I´ve never given such information in English...I hope, you can understand most of my writings well :-)


That's perfect my friend ;D

Thank you so much, here are 5 lingots :)


You are welcome :-)

A little hint may be, that you simply think, that these sentences adress yourself, as long there is not a personal pronoun. I am not sure, but it may work. And try not to translate from English (or another language) into Japanese. Learn the sentences as they are, try to think Japanese directly.

I myself don´t think about personal pronouns in Japanese anymore, I don´t ask myself, who is adressed in the sentence anymore, when the personal pronoun is omitted. I´ve learned also Spanish and now Polish and in both languages, they usually don´t use the personal pronouns. My knowledge in Japanese helps me, because I am already used to this :-)

Examples for "I have a book."

  • German: Ich habe ein Buch. (like in English)
  • Spanish: Tengo un libro.
  • Polish: Mam książkę.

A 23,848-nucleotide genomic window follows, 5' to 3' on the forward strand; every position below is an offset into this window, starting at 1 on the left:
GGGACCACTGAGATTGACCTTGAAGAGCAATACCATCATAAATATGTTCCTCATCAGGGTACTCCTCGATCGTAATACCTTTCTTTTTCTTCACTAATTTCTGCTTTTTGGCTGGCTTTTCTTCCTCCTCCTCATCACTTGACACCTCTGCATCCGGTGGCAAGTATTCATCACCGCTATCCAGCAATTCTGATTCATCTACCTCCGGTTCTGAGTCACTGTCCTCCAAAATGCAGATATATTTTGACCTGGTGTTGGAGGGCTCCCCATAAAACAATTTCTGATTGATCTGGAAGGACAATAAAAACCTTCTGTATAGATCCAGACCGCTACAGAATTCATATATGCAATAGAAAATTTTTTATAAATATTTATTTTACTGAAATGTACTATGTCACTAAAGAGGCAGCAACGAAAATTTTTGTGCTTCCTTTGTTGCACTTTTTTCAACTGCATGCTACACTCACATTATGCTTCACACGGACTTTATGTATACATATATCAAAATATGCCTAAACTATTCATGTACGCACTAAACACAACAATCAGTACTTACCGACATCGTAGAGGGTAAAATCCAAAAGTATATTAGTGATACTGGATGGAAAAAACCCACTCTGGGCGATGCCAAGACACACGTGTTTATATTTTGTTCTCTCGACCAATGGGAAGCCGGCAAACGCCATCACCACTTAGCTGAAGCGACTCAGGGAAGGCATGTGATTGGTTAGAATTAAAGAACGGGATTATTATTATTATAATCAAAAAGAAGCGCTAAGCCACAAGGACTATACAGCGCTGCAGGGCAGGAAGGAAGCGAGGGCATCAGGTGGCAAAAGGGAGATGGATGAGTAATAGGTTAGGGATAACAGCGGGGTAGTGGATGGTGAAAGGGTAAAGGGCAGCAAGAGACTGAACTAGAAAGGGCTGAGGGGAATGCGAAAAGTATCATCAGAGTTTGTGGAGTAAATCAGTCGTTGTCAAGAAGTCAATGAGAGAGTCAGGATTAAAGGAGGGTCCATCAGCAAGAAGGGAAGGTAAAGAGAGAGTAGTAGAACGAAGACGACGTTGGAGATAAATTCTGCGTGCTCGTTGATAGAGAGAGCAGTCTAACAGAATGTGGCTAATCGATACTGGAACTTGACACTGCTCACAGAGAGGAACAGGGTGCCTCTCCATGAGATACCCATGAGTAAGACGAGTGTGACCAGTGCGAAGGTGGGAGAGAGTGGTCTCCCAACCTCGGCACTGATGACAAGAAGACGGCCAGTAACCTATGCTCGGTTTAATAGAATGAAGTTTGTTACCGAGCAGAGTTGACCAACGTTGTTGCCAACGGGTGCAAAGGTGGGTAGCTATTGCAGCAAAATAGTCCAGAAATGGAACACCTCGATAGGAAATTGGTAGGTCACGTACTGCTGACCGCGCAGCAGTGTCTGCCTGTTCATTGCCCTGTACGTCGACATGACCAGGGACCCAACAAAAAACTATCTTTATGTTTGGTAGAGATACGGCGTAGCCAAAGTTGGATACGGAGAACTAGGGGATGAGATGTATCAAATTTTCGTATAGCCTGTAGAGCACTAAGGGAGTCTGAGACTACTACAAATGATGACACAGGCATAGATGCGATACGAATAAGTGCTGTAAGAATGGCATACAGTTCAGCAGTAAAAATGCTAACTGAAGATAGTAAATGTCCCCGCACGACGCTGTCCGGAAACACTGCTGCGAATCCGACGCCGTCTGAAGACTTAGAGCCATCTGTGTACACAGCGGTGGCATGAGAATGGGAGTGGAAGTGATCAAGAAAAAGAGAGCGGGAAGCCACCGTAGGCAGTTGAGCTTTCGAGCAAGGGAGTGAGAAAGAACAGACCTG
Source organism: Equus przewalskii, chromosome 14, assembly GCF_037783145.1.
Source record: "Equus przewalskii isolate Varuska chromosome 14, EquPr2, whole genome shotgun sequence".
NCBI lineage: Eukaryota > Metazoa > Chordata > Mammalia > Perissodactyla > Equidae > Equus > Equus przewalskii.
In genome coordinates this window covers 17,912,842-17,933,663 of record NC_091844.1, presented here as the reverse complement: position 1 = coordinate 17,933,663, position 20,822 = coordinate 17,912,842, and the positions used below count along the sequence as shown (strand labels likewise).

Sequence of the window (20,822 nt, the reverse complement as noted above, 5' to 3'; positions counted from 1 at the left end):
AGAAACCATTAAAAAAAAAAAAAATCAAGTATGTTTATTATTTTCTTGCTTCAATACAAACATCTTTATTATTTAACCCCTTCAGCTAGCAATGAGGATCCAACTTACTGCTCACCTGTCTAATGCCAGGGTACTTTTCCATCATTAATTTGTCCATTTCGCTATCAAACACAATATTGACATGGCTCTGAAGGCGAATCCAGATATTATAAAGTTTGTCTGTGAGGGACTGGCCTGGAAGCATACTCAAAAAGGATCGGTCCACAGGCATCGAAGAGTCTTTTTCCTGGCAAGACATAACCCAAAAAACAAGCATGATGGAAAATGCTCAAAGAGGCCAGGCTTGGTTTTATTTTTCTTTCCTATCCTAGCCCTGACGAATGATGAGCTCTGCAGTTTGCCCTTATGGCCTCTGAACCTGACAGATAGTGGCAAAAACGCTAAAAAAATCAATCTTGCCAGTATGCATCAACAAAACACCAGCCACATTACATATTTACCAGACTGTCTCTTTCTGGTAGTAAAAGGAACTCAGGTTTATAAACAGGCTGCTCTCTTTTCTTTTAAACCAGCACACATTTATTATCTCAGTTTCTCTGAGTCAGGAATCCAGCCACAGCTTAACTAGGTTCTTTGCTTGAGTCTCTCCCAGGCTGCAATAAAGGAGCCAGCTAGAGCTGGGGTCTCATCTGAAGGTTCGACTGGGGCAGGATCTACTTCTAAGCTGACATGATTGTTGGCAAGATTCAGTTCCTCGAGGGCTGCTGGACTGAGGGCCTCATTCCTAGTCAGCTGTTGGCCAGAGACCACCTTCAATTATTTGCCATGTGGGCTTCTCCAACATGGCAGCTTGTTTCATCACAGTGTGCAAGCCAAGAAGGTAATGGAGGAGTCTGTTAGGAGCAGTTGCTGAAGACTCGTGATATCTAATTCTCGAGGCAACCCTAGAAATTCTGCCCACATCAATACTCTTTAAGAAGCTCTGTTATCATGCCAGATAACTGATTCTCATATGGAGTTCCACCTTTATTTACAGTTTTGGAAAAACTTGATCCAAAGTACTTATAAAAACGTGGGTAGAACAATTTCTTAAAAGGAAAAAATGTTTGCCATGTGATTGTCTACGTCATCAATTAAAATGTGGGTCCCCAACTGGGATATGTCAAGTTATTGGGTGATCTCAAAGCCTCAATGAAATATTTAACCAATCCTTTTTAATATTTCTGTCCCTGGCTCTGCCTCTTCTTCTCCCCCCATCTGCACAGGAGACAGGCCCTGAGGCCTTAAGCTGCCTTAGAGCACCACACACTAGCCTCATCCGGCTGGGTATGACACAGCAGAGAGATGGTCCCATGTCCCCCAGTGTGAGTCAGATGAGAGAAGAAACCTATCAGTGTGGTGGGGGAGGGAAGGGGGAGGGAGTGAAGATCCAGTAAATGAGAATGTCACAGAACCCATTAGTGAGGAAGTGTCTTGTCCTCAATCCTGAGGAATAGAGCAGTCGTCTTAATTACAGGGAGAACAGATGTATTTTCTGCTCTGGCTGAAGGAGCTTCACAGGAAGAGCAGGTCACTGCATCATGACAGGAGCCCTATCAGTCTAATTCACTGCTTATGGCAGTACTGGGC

• Japanese: 本をもっています。

The difference between Polish, Spanish and Japanese is, that the personal pronoun is in the verb conjugation. You could say in Spanish "Yo tengo un libro." and in Polish "Ja mam książkę." but this information is redundant, because "tengo" and "mam" already mean "I have". The difference in Japanese is, that in Japanese there is no conjugation for pronouns, gender or plural, so one can´t guess from もっています who is addressed here. It is taken from the situation and the relations between the talkers.

Same for the plural.

The sentence 本をもっています。can also mean, that you have some books, not only one. But it may be not so important to transport this information in this particular moment, so this information is also omitted. If Japanese people want to emphasize, that they have 2 or more books, they will express it clearly.

If you learn Japanese, you have to understand, that they conjugate verbs not for personal pronouns or gender, but rather for something, you could call 'level of politeness'. This concept was very strange to assimilate for me and I think, that foreigners will not fully assimilate this concept, even if they would live in Japan. Here is an article about this subject, that may interest you:


But after a while, you´ll get used to this and it will at least sound naturally for you.


Wow! It seems that you've experienced learning languages for a long time, how many languages can you speak?

Thanks for your information and the link :) I found them very useful.


Again, you are welcome and thanks :-) No no, I am just some decades on this earth and you snap something here and there over the time ;-)